First of all, a CT scan, CAT scan or Computerized Axial Tomography Scan are all basically the same thing. Think of it like calling your television a TV or if you’re English, a telly. All three names are interchangeable. So here, instead of having to read Computerized Axial Tomography scan every time, we’ll simply use CT.
CT scans are basically x-ray procedures that combine numerous x-ray images from different angles. A computer then outputs cross-sectional views of the scans which show bones and soft tissues and blood vessels inside your body. But CT scan images can provide much more information than plain X-rays since, if needed, three-dimensional images of internal organs and structures of the body can be viewed.
Imagine a CT scan as if you were looking at one end of a loaf of bread that has been cut into slices. By taking away each slice of bread, you can see the entire internal section of the loaf from one end crust to the other. A qualified professional will be able to look at each of these CT slices individually or ‘add’ them together to view 3-D images of the organ or body structure.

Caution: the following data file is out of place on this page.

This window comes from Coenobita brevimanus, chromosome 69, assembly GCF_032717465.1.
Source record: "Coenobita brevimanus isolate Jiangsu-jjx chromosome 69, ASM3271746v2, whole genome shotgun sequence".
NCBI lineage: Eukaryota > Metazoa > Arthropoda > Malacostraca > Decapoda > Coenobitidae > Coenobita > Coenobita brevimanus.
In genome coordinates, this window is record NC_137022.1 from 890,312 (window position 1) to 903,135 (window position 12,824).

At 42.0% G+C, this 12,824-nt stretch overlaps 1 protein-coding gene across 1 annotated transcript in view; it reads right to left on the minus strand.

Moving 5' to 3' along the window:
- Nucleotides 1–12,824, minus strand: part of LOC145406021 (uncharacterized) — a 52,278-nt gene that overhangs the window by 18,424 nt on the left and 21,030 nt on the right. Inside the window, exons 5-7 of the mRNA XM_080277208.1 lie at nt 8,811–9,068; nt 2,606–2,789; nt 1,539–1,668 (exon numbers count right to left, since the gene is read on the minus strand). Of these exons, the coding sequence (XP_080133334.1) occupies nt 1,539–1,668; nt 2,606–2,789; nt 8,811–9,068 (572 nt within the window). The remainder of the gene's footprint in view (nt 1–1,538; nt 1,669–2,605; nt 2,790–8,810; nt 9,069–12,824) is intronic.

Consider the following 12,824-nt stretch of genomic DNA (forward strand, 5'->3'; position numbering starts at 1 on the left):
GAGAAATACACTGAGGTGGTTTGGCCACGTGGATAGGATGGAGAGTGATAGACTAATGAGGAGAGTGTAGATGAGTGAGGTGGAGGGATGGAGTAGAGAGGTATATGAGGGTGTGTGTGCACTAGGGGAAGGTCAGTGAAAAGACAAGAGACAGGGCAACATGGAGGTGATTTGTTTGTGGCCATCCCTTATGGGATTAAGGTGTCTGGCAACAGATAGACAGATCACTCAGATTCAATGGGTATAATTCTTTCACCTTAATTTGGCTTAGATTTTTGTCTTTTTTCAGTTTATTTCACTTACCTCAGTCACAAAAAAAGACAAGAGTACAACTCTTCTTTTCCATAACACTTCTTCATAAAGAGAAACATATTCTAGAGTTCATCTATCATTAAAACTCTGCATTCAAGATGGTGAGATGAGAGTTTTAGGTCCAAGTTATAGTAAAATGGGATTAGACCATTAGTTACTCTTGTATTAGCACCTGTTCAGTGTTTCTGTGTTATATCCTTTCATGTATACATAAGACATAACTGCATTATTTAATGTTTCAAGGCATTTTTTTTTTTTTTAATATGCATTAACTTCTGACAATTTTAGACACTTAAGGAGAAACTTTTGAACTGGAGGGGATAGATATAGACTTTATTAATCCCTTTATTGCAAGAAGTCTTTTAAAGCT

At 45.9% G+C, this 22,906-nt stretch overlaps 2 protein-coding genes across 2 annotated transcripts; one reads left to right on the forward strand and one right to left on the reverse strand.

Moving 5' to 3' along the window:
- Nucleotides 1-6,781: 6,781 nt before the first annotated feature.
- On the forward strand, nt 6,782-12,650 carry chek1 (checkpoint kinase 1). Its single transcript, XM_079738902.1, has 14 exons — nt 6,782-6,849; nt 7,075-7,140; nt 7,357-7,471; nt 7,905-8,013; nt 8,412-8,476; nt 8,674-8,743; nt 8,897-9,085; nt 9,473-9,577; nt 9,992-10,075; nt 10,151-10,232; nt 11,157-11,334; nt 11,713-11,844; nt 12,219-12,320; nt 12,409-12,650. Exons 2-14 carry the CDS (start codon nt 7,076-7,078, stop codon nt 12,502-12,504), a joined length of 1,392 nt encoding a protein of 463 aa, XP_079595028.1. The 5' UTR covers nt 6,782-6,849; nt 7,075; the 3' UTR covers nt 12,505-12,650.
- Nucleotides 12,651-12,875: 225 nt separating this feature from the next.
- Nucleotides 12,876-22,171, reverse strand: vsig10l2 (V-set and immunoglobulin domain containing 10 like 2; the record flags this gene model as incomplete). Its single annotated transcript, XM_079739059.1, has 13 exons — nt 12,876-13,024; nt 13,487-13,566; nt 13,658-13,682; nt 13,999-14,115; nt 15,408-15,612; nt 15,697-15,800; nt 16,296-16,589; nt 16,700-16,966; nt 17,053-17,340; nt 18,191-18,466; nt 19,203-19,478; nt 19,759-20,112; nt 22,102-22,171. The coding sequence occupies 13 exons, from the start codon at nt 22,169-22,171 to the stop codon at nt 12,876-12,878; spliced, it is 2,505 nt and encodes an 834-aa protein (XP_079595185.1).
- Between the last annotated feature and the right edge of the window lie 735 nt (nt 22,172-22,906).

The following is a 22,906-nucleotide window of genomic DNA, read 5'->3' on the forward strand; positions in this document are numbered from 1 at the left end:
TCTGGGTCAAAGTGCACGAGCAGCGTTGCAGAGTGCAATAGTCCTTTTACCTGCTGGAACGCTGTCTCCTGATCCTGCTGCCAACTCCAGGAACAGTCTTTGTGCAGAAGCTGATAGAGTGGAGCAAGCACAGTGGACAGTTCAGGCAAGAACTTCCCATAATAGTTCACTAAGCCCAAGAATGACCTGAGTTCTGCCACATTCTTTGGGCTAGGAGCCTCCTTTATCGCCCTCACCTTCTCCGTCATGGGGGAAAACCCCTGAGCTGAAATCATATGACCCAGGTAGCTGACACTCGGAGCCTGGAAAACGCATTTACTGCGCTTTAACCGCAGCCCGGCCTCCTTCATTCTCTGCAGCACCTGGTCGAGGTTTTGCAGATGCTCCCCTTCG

These cross-sectional images of the area being studied can then be examined on a computer monitor, printed or transferred to a CD. These images allow a qualified radiologist, a medical doctor who specializes in images of the body, to help physicians diagnose and treat medical conditions and/or assist in procedures by helping to accurately guide the placement of instruments or treatments.
You may want to get a copy of the CD of your CT scan and want to view it on your own computer, however it takes a certain software program to be able to see the actual images.
CT scanning has become a commonly performed procedure. Scanners are found not only in hospital x-ray departments, but also in outpatient offices.
ABOVE: Patient with GE Light Speed CT scanner.
ABOVE: Computer Tomography (CT) of a head.
ABOVE: CT scan of brain.
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